Superficial success – why you’re told everything is great, even though you can’t afford to buy a house and football stinks

We’re often told that English football is more successful than it’s ever been. Can this really be right?

If you’ve watched football for more than a couple of decades, there’s a high chance that, periodically, you’ll feel a surge of disgust about the state of things. The kind of stomach churning you used to associate with pies bought at away games against which your digestive system would almost immediately rebel.

And yet it’s still quite common to hear from some commentators – not all of them Premier League spinners or football economists – that the game is ‘more successful than it’s ever been’. Forget the agonised Munchian scream from your gut, they say: football grounds are full, the TV audience is huge and growing and the league is the richest and highest profile in the world. (Previously they might also have mentioned Champions League success, but that claim has been quietly dropped, sometimes to be replaced with a line about all clubs now being profitable. As I’ve mentioned elsewhere, though, that reflects the fact that the clubs, for the only time in their history, have more money than they know what to do with, rather than that there’s been a fundamental change in the nature of the game’s administration. They lucked into a huge TV deal and the transfer market will catch up soon.)

It’s hard to gainsay any of this, of course, because it’s true. So what’s going on? How can it be that football feels so hollow and yet, according to these headline metrics, it’s a national triumph?

Well, the answer, I think, is this: the Premier League is only superficially successful. Income and audience is a depressingly narrow way of measuring a sport’s success and one that, happily for the Premier League, excludes its myriad failures and, above all, the changing social character of the game.

The ‘success’ of the housing market

There’s an analogy, I think with the housing market. If you take a few headline measures, things couldn’t be better. House prices are high, crazy high, especially in the South East – and they’re still rising. If you bought a house in certain parts of London more than about seven or eight years ago, there’s a decent chance it’s gone up in value by more than 50%. There hasn’t been a recession since 2008 and the number of repossessions has fallen every year since 2009.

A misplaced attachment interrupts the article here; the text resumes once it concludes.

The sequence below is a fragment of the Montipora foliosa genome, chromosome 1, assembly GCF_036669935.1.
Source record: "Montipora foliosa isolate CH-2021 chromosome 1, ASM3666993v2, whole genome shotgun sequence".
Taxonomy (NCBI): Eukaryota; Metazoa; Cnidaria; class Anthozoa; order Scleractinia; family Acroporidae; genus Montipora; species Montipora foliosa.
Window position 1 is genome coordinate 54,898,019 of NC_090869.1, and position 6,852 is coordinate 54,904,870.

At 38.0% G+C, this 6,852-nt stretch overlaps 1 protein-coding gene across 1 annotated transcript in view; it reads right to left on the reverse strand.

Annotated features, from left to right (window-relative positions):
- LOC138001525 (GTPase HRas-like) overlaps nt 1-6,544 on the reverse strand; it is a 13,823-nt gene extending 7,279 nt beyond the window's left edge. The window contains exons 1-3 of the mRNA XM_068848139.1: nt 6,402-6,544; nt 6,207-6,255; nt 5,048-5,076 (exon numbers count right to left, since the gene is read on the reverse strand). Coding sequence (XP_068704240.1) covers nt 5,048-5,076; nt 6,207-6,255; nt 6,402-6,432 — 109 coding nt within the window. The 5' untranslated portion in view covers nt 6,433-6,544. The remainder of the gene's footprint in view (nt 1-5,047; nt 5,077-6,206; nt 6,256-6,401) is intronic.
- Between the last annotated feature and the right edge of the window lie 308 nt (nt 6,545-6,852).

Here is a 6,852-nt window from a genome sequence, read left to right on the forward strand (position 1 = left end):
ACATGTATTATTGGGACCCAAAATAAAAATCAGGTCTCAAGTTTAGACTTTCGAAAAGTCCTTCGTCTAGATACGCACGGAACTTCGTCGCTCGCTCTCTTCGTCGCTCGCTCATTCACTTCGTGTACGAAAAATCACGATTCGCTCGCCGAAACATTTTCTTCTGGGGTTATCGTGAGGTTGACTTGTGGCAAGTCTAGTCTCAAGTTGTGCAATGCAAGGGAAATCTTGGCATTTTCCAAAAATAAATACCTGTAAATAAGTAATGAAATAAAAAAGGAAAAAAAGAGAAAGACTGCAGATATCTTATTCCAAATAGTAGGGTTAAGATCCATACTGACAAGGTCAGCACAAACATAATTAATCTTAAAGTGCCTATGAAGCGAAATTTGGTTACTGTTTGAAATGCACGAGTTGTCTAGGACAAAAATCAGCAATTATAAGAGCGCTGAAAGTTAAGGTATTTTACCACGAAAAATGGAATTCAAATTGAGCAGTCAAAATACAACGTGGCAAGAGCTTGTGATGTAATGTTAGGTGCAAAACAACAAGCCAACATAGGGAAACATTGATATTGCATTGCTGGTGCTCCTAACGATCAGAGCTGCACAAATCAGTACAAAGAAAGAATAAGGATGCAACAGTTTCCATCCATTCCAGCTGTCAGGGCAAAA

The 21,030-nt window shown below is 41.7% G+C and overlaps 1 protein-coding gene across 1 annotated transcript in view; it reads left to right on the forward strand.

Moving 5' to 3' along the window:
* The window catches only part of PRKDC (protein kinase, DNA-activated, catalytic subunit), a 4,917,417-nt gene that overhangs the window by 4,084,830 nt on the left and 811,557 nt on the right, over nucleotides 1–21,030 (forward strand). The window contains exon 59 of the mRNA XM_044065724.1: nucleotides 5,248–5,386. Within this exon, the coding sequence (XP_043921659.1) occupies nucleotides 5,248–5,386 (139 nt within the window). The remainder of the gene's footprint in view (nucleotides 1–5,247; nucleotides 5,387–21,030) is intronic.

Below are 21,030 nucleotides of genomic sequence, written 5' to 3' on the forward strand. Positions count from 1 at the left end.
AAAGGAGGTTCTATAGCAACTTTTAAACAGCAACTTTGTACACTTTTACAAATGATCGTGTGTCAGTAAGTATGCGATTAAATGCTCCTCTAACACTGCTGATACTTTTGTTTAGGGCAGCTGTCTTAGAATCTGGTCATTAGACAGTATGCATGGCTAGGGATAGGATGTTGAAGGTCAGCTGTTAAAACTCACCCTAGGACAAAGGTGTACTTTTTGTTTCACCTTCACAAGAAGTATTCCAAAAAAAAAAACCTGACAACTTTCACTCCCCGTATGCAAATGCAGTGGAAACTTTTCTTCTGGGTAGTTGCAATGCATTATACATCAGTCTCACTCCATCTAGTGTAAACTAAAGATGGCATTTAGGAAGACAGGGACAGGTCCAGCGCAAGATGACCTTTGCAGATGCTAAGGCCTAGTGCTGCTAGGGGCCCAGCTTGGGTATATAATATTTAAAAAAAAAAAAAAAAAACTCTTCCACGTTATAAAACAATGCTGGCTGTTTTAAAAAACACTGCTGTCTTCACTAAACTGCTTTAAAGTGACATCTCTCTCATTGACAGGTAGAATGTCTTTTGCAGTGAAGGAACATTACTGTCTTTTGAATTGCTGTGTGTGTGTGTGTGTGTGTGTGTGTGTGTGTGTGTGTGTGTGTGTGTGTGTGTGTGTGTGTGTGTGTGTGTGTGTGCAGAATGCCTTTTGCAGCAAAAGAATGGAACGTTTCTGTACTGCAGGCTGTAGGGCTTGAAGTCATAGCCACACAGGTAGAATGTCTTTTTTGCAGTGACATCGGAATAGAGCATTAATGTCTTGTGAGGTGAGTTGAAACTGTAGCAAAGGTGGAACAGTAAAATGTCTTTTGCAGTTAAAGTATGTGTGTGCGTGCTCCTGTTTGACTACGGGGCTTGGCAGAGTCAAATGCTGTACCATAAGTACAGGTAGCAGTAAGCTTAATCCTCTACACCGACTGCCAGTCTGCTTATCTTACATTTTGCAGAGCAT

If you are one of the army of buy-to-letters, meanwhile, you may find you have numerous families slaving away each month to make your mortgage payments, leaving you sitting on an unearned fortune.

Any economist can tell you that English houses must be the best in the world. How else do you explain that it’s not just British people who want them, but that central London has been flooded with money from wealthy overseas buyers?

And, finally, of course, there’s the TV audience. Homes Under the Hammer, Grand Designs, Restoration Man. We can’t get enough of houses! We love them!

It’s clear then, is it not, that the housing market is more successful than it’s ever been?

Well, if the answer is ‘yes’, then it’s successful in so superficial a way as to suggest that we are measuring the wrong things.

I’m not yet 40 and, with my wife, have had a mortgage on a house for over ten years – just before they moved from barely affordable to outright impossible. I was lucky. A married couple I know, with 15 years in the job market, two incomes (one of them an IT contractor) are selling their small flat in south east London and moving out because they simply can’t afford a modest family house in which to raise kids. And, relatively speaking, they are lucky. I’ve worked with many people in their 20s who share houses with three or four other people and who’ve told me they don’t ever expect to own a house. And they are the lucky ones who can afford not to live with their parents.

Because for all its headline financial success, the housing market no longer works. The simple, cherished British dream of owning a small home with a garden in which to bring up a family is beyond the reach of millions of households, even those with two incomes.